After a couple of delays and some speculation that they would oppose it, the European Parliament has this week ratified the EU UK Trade and Cooperation Agreement (TCA). The vote in favour was carried by a massive 660 MEPs voting for it, with just five voting against.
This means that the Brexit agreement is now in place which, despite its flaws, is a better outcome than no deal. That would have been the default position if the Parliament had voted against it.
TCA is no single market
The reality of the UK and EU doing business under the TCA – rather than the single market – is becoming more apparent as February trade figures are now available.
Like January, these come with an explanation that the stockpiling in December still had an impact in February and the ongoing presence of a global pandemic is a distorting influence as well.
What is becoming clear is that agri food trade patterns have been most impacted.
The CSO has also revealed with the accompanying caution that Irish imports from Britain in February were less than half what they were in February 2018
From a UK perspective, this week’s UK food and drink association report shows that all major food categories from animal and plant origin show dramatic falls. However, UK trade with the rest of the world outside the EU actually increased for food and drink in February, so it is clear there is a Brexit impact even if it is difficult to be precise in measuring it yet.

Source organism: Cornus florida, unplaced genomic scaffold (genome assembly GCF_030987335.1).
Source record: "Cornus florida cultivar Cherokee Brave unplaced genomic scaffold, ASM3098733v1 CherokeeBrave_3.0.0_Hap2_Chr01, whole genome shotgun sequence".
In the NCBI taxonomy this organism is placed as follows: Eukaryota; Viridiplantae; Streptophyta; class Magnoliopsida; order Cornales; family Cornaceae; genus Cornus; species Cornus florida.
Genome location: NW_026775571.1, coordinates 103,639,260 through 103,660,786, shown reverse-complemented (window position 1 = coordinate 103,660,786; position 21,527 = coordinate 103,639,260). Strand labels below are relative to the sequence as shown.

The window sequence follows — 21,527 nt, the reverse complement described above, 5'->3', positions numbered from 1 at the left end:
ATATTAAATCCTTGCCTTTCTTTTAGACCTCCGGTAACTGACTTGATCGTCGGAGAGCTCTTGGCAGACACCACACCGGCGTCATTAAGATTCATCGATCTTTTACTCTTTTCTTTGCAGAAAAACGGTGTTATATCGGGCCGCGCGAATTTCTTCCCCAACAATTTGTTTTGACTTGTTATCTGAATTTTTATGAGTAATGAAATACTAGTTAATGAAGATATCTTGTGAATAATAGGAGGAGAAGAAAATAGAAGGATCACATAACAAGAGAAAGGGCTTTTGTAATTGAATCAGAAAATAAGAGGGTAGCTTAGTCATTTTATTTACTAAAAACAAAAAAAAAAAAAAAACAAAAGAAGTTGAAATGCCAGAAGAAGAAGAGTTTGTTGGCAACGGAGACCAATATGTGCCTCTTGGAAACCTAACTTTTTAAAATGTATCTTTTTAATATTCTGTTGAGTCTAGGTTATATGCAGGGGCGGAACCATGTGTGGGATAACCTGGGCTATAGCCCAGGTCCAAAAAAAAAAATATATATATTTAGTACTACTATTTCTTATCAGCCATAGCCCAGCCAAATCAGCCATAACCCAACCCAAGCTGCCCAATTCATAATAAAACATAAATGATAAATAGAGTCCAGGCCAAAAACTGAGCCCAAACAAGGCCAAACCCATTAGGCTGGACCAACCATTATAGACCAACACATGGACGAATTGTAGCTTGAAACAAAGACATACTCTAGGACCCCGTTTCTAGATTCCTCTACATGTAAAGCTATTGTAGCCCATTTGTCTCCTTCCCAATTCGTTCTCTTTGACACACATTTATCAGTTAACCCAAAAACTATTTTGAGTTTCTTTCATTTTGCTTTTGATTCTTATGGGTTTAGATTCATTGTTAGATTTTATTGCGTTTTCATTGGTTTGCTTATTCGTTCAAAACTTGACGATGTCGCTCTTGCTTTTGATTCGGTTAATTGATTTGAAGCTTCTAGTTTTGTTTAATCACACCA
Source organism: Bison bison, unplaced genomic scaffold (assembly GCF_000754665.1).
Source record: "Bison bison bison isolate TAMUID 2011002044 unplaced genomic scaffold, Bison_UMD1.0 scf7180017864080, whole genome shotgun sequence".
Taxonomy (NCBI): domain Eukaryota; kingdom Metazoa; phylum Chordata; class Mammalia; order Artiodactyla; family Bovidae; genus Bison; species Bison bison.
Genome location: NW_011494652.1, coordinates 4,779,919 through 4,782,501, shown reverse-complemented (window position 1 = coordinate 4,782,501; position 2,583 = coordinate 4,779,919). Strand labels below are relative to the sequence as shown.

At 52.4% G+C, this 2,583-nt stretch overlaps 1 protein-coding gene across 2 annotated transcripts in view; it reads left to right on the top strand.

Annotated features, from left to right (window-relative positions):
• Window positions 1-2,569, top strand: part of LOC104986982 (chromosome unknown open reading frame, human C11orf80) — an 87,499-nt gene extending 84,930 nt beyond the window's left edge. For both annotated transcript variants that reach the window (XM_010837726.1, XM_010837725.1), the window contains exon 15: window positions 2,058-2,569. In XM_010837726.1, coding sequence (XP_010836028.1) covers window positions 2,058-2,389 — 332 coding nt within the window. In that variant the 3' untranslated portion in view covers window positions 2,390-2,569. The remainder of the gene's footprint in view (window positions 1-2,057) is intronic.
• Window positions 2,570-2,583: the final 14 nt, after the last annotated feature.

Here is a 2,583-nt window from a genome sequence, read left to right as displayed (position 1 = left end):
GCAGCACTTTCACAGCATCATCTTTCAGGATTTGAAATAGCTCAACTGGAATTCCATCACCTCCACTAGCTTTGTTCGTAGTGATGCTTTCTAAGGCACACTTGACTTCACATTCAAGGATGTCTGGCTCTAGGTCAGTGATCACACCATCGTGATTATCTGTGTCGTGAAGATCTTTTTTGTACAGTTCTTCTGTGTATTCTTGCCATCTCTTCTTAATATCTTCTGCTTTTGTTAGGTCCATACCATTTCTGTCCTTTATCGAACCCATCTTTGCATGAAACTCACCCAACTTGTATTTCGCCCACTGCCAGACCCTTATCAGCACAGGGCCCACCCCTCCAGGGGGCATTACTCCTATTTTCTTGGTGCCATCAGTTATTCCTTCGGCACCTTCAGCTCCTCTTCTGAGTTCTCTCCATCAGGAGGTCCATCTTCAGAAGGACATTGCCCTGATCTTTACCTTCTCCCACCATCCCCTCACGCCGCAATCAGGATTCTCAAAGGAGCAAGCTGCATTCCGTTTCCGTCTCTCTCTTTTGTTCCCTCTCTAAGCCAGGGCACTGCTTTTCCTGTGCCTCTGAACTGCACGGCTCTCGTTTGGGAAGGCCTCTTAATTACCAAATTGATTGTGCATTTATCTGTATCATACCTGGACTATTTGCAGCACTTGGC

The CSO has also revealed with the accompanying caution that Irish imports from Britain in February were less than half what they were in February 2018, while imports from other trading partners were either stable or had increased.
UK digging in on agri access
The two big upcoming threats to Irish farmers and food exporters are the introduction of border controls by the UK in October and January next, plus the likely conclusion of a trade deal between the UK and Australia/New Zealand in the coming months.
This negotiation has slowed down as the UK don’t appear to be willing to go full tariff and quota free as recommended by the UK trade and agriculture commission. Nevertheless, there will still be enhanced access which will displace Irish product.
The decision by the EU Parliament to ratify the TCA is expected to help the wider EU-UK relationship which has been under serious strain since the start of the year because of the NI Protocol.
This effectively allows NI participate in two single markets, the EU and UK but the EU require the implementation of border controls at NI ports on goods entering from Britain. This is both politically sensitive and logistically impossible for small quantities of multiple products requiring veterinary certification.
Negotiations have been ongoing quietly now for a few weeks which suggests that meaningful progress is being made on reaching an understanding.
What has to happen is that a way is found to protect the integrity of the EU single market while enabling supermarkets continue to service their NI stores from distribution centres in Britain. The ultimate solution would be alignment of veterinary standards which would benefit Irish exports to Britain as well.